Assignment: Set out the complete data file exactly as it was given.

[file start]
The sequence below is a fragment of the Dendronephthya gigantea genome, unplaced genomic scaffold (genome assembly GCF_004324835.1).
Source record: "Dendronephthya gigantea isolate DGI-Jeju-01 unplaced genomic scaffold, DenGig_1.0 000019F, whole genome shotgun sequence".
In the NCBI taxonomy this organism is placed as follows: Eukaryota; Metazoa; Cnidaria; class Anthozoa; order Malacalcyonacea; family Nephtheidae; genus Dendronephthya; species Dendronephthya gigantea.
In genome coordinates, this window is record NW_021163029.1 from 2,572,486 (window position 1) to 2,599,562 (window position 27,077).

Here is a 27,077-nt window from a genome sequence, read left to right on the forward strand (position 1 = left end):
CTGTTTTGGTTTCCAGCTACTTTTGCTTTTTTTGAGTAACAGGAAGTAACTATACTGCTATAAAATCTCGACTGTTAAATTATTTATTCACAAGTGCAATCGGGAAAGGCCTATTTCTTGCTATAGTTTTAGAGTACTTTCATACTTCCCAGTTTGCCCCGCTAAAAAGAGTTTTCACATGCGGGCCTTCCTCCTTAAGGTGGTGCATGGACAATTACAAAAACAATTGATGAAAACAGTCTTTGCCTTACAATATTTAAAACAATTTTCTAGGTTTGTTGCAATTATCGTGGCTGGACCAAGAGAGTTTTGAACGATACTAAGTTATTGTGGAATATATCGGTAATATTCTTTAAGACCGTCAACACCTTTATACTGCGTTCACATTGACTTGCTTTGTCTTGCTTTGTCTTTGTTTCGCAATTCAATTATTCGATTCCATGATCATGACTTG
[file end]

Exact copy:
The sequence below is a fragment of the Dendronephthya gigantea genome, unplaced genomic scaffold (genome assembly GCF_004324835.1).
Source record: "Dendronephthya gigantea isolate DGI-Jeju-01 unplaced genomic scaffold, DenGig_1.0 000019F, whole genome shotgun sequence".
In the NCBI taxonomy this organism is placed as follows: Eukaryota; Metazoa; Cnidaria; class Anthozoa; order Malacalcyonacea; family Nephtheidae; genus Dendronephthya; species Dendronephthya gigantea.
In genome coordinates, this window is record NW_021163029.1 from 2,572,486 (window position 1) to 2,599,562 (window position 27,077).

Here is a 27,077-nt window from a genome sequence, read left to right on the forward strand (position 1 = left end):
CTGTTTTGGTTTCCAGCTACTTTTGCTTTTTTTGAGTAACAGGAAGTAACTATACTGCTATAAAATCTCGACTGTTAAATTATTTATTCACAAGTGCAATCGGGAAAGGCCTATTTCTTGCTATAGTTTTAGAGTACTTTCATACTTCCCAGTTTGCCCCGCTAAAAAGAGTTTTCACATGCGGGCCTTCCTCCTTAAGGTGGTGCATGGACAATTACAAAAACAATTGATGAAAACAGTCTTTGCCTTACAATATTTAAAACAATTTTCTAGGTTTGTTGCAATTATCGTGGCTGGACCAAGAGAGTTTTGAACGATACTAAGTTATTGTGGAATATATCGGTAATATTCTTTAAGACCGTCAACACCTTTATACTGCGTTCACATTGACTTGCTTTGTCTTGCTTTGTCTTTGTTTCGCAATTCAATTATTCGATTCCATGATCATGACTTG